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Elements of Design: Pargeting

June 15, 2011 4 Comments by Regina

I always love learning something new, especially when it comes to identifying an art form with the proper word.  I recently came across Pargeting — the art of creating three-dimensional raised designs on exterior walls.  The reliefs are traditionally created with sand and lime plasters.  A few pargeters today add straw or even animal hair to strengthen this mix, which harkens back to the Edwardian Era.

The Ancient House Ipswich

Ancient House in Ipswich. Here’s a more detailed image and a close-up.


A low-embossed example.


Parrots and outlined panels - a bit more dimension on this one.


Much more detail and relief work here.

Church and nature-based carvings were popular designs.  The story goes that Henry VIII brought over Italian stuccoists to work on his royal palaces. (Unfortunately, it doesn’t seem as if that work has survived.)  Later on, the art was brought to England by Flemish migrants and then local craftsmen began to learn the art with them.

Pargeting in historic Canterbury.

Pargeting in historic Canterbury.

Pargeting is traditionally done on top of a floated coat.  The designs are drawn in with small trowels and specialized tools and then built up by hand.  If it is to be a substantial relief, then wire frameworks are used.  Below, two of the most recognized authorities authorities on the craft.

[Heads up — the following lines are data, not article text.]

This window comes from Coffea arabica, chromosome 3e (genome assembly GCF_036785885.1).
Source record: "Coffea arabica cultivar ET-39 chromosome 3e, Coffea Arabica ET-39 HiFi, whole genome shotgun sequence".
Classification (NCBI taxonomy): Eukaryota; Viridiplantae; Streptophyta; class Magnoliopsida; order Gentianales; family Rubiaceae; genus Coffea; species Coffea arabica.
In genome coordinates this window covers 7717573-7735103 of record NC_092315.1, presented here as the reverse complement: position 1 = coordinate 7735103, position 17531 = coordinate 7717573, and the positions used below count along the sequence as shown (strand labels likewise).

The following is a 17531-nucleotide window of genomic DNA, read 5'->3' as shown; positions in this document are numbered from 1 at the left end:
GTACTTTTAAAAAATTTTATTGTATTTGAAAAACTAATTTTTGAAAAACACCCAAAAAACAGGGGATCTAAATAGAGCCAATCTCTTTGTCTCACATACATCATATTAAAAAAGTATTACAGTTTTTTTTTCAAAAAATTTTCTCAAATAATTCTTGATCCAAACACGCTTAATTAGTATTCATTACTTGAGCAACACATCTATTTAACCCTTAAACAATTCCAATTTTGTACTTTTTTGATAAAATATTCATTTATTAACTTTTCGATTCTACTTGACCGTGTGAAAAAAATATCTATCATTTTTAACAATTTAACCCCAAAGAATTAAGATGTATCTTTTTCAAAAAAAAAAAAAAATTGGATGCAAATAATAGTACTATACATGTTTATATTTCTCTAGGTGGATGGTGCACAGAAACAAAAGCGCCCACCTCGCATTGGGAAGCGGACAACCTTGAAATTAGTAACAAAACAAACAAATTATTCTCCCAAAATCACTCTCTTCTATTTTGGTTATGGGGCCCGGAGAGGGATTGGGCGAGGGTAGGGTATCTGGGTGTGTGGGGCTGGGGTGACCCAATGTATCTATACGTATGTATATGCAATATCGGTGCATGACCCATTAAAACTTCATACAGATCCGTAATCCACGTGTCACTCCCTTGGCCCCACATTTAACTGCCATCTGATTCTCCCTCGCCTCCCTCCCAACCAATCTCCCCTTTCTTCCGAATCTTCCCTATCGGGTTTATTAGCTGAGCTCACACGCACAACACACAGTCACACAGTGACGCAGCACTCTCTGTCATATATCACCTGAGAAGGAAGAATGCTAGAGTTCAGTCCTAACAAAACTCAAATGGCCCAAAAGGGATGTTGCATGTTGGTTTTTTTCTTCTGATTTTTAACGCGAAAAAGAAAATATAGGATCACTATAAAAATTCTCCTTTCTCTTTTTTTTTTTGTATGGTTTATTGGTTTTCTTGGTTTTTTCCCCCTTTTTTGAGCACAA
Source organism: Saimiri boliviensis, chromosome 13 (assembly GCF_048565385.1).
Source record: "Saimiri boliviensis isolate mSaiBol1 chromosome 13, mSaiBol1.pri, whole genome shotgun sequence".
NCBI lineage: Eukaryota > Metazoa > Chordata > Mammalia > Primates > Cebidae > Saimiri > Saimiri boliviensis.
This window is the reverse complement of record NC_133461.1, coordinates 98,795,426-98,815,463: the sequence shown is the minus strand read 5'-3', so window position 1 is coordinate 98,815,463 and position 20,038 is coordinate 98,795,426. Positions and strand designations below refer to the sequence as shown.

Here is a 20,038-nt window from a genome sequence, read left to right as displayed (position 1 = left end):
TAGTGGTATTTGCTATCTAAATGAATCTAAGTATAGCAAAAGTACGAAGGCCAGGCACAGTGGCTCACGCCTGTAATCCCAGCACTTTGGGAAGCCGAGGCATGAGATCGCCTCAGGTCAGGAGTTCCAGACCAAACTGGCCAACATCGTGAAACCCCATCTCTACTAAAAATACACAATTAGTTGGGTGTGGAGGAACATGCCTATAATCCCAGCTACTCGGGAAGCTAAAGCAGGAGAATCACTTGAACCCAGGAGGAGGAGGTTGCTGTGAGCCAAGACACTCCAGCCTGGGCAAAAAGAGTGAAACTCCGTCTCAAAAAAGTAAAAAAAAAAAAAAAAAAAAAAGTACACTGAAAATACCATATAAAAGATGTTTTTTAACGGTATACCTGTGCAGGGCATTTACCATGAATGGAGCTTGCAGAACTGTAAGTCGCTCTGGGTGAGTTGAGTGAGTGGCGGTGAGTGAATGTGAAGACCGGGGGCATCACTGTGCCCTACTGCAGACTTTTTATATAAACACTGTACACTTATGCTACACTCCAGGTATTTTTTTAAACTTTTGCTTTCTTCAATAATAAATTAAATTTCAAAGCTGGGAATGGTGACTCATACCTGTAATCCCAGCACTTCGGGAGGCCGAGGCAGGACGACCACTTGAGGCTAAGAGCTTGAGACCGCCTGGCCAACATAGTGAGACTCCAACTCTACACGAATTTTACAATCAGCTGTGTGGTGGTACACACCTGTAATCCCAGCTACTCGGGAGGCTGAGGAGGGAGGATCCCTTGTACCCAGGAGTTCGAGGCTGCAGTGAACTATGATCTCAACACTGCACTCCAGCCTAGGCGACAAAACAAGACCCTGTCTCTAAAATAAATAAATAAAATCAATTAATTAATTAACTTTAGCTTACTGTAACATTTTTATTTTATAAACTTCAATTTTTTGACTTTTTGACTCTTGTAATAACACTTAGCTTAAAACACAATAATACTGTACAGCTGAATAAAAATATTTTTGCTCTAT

Bill Sargent

Joe Pattison

If you’d like to read more about the history of pargeting, Building Conservation has an excellent article.  The Jacobean era probably saw the most call for pargeted buildings.  Although much of the work for the pargeters of today involve historic reconstruction, modern day artisans have helped reinvigorate the art.  Hope you’ve enjoyed today’s Elements of Design! :)

7/30/11 UPDATE – Theresa Cheek of Art’s the Answer wrote a great post on Pargeting as well. Check it out!

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  1. Lisa McMillen
    1284 days ago

    Great info! I love learning new things! I am about to create some plaster panels for a client so this is really timely for me. The building conservation website is a goldmine!

  2. Tamra/The Gilded Barn
    1284 days ago

    Beautiful work. I love to use composites on furniture and walls to add a layer of depth and give it the look of carving, but these guys really know their stuff!

  3. PJ Hoover
    1283 days ago

    OMG You find the most amazing things, we are so lucky to have your shares. This is a Blog of Inspiration!!! I love love it!

  4. sharon leichsenring
    1282 days ago

    Thank you, thank you, Regina. I didn’t know the word for it, but I love this stuff!! You supply a sure piece of enjoyment/education,eye candy with every blog. So glad to have found you.

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